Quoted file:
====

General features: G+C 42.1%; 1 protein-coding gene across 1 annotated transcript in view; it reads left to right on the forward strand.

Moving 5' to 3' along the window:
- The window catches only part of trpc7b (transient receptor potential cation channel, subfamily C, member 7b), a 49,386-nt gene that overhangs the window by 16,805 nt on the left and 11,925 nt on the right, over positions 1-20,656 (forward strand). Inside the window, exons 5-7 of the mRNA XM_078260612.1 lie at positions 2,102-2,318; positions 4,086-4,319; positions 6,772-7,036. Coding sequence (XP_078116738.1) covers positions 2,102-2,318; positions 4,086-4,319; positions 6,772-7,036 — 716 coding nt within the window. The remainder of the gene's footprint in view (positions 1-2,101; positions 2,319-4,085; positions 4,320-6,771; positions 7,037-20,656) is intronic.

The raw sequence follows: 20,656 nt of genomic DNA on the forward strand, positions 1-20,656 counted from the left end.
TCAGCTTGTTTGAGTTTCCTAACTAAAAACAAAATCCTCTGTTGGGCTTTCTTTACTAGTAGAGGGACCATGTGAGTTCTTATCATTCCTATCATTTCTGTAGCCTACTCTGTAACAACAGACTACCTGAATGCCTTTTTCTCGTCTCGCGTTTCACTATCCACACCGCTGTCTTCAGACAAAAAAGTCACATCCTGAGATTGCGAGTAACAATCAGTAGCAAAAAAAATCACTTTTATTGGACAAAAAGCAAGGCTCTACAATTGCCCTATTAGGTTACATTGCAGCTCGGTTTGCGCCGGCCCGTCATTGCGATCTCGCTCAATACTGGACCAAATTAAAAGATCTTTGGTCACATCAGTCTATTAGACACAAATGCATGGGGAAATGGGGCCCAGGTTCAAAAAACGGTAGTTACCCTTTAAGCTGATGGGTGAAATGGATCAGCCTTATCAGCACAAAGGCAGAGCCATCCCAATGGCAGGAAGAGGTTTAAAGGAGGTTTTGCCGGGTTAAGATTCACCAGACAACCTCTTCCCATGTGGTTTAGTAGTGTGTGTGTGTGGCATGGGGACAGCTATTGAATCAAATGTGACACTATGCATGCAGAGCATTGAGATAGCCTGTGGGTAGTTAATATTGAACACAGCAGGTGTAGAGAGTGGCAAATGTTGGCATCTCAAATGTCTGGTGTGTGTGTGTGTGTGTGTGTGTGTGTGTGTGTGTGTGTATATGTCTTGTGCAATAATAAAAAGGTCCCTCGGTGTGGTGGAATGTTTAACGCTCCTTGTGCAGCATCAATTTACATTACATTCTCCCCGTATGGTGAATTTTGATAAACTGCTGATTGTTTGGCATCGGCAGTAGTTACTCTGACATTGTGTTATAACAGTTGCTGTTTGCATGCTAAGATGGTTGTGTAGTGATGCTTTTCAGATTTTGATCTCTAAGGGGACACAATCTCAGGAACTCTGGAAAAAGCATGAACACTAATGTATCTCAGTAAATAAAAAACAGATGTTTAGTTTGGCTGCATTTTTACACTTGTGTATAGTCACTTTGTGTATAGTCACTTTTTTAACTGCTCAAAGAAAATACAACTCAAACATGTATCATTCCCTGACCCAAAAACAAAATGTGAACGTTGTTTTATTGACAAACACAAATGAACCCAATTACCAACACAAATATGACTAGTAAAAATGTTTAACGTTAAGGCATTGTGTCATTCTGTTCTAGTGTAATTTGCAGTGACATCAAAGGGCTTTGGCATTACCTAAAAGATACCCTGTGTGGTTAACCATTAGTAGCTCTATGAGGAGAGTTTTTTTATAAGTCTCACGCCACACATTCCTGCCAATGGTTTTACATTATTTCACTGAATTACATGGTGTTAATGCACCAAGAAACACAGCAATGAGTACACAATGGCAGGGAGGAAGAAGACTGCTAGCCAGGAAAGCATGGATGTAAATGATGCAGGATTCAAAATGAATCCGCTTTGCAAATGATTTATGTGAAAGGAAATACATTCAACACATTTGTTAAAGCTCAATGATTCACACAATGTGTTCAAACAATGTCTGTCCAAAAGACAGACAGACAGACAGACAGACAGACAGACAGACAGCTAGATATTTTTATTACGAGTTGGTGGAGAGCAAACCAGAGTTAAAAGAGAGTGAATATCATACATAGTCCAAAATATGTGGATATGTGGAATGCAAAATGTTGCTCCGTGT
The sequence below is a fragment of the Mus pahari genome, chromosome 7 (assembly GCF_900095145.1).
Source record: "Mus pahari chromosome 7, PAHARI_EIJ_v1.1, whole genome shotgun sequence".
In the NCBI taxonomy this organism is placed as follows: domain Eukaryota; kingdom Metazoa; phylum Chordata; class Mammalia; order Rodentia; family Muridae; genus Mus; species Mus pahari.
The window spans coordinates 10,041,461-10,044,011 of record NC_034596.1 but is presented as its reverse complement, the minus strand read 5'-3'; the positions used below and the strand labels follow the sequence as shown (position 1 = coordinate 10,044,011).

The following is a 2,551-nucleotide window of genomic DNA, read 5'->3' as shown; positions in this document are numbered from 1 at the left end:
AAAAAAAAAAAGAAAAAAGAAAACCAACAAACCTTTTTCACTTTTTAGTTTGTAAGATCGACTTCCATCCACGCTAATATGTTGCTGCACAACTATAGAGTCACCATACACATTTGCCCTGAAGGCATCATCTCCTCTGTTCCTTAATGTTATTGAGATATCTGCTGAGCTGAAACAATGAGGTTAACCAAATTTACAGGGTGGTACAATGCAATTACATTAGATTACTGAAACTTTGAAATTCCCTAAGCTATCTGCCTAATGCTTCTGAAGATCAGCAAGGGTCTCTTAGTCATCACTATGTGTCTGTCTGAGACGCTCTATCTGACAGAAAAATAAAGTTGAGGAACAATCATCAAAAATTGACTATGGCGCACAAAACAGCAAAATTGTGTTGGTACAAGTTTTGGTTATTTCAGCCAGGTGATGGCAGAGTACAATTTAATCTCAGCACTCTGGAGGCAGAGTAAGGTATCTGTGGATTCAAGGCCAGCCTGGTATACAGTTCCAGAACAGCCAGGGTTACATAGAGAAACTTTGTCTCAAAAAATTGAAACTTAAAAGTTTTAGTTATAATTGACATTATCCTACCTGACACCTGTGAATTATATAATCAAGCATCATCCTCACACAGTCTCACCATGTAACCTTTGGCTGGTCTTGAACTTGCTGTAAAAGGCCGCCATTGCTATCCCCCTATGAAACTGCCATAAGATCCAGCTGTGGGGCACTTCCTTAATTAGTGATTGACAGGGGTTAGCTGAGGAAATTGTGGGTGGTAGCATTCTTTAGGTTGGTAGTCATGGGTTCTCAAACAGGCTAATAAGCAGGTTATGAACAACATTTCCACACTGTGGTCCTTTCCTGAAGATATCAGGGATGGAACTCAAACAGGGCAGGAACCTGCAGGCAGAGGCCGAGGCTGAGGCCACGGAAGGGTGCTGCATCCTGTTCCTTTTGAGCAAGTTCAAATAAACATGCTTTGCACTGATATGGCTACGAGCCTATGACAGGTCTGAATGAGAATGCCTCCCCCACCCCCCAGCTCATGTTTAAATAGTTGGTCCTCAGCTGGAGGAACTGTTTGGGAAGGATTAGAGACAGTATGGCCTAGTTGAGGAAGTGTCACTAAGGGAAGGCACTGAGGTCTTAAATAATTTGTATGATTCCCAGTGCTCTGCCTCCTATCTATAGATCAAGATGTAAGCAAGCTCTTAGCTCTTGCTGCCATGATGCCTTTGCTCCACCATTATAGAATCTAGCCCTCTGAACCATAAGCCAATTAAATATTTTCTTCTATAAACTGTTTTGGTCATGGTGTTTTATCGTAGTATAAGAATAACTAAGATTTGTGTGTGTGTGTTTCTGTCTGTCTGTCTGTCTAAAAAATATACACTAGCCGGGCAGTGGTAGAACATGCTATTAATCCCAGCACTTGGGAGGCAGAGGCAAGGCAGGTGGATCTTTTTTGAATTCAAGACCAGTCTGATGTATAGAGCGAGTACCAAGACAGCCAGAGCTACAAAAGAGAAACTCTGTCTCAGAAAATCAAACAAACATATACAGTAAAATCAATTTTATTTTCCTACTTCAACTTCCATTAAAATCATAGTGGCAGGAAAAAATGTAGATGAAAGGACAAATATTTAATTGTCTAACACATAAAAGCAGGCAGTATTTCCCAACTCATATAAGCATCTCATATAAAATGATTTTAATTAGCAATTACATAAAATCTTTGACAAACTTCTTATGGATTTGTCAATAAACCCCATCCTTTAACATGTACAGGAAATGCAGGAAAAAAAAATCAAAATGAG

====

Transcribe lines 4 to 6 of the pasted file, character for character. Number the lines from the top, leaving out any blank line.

The raw sequence follows: 20,656 nt of genomic DNA on the forward strand, positions 1-20,656 counted from the left end.
TCAGCTTGTTTGAGTTTCCTAACTAAAAACAAAATCCTCTGTTGGGCTTTCTTTACTAGTAGAGGGACCATGTGAGTTCTTATCATTCCTATCATTTCTGTAGCCTACTCTGTAACAACAGACTACCTGAATGCCTTTTTCTCGTCTCGCGTTTCACTATCCACACCGCTGTCTTCAGACAAAAAAGTCACATCCTGAGATTGCGAGTAACAATCAGTAGCAAAAAAAATCACTTTTATTGGACAAAAAGCAAGGCTCTACAATTGCCCTATTAGGTTACATTGCAGCTCGGTTTGCGCCGGCCCGTCATTGCGATCTCGCTCAATACTGGACCAAATTAAAAGATCTTTGGTCACATCAGTCTATTAGACACAAATGCATGGGGAAATGGGGCCCAGGTTCAAAAAACGGTAGTTACCCTTTAAGCTGATGGGTGAAATGGATCAGCCTTATCAGCACAAAGGCAGAGCCATCCCAATGGCAGGAAGAGGTTTAAAGGAGGTTTTGCCGGGTTAAGATTCACCAGACAACCTCTTCCCATGTGGTTTAGTAGTGTGTGTGTGTGGCATGGGGACAGCTATTGAATCAAATGTGACACTATGCATGCAGAGCATTGAGATAGCCTGTGGGTAGTTAATATTGAACACAGCAGGTGTAGAGAGTGGCAAATGTTGGCATCTCAAATGTCTGGTGTGTGTGTGTGTGTGTGTGTGTGTGTGTGTGTGTGTGTATATGTCTTGTGCAATAATAAAAAGGTCCCTCGGTGTGGTGGAATGTTTAACGCTCCTTGTGCAGCATCAATTTACATTACATTCTCCCCGTATGGTGAATTTTGATAAACTGCTGATTGTTTGGCATCGGCAGTAGTTACTCTGACATTGTGTTATAACAGTTGCTGTTTGCATGCTAAGATGGTTGTGTAGTGATGCTTTTCAGATTTTGATCTCTAAGGGGACACAATCTCAGGAACTCTGGAAAAAGCATGAACACTAATGTATCTCAGTAAATAAAAAACAGATGTTTAGTTTGGCTGCATTTTTACACTTGTGTATAGTCACTTTGTGTATAGTCACTTTTTTAACTGCTCAAAGAAAATACAACTCAAACATGTATCATTCCCTGACCCAAAAACAAAATGTGAACGTTGTTTTATTGACAAACACAAATGAACCCAATTACCAACACAAATATGACTAGTAAAAATGTTTAACGTTAAGGCATTGTGTCATTCTGTTCTAGTGTAATTTGCAGTGACATCAAAGGGCTTTGGCATTACCTAAAAGATACCCTGTGTGGTTAACCATTAGTAGCTCTATGAGGAGAGTTTTTTTATAAGTCTCACGCCACACATTCCTGCCAATGGTTTTACATTATTTCACTGAATTACATGGTGTTAATGCACCAAGAAACACAGCAATGAGTACACAATGGCAGGGAGGAAGAAGACTGCTAGCCAGGAAAGCATGGATGTAAATGATGCAGGATTCAAAATGAATCCGCTTTGCAAATGATTTATGTGAAAGGAAATACATTCAACACATTTGTTAAAGCTCAATGATTCACACAATGTGTTCAAACAATGTCTGTCCAAAAGACAGACAGACAGACAGACAGACAGACAGACAGACAGCTAGATATTTTTATTACGAGTTGGTGGAGAGCAAACCAGAGTTAAAAGAGAGTGAATATCATACATAGTCCAAAATATGTGGATATGTGGAATGCAAAATGTTGCTCCGTGT
The sequence below is a fragment of the Mus pahari genome, chromosome 7 (assembly GCF_900095145.1).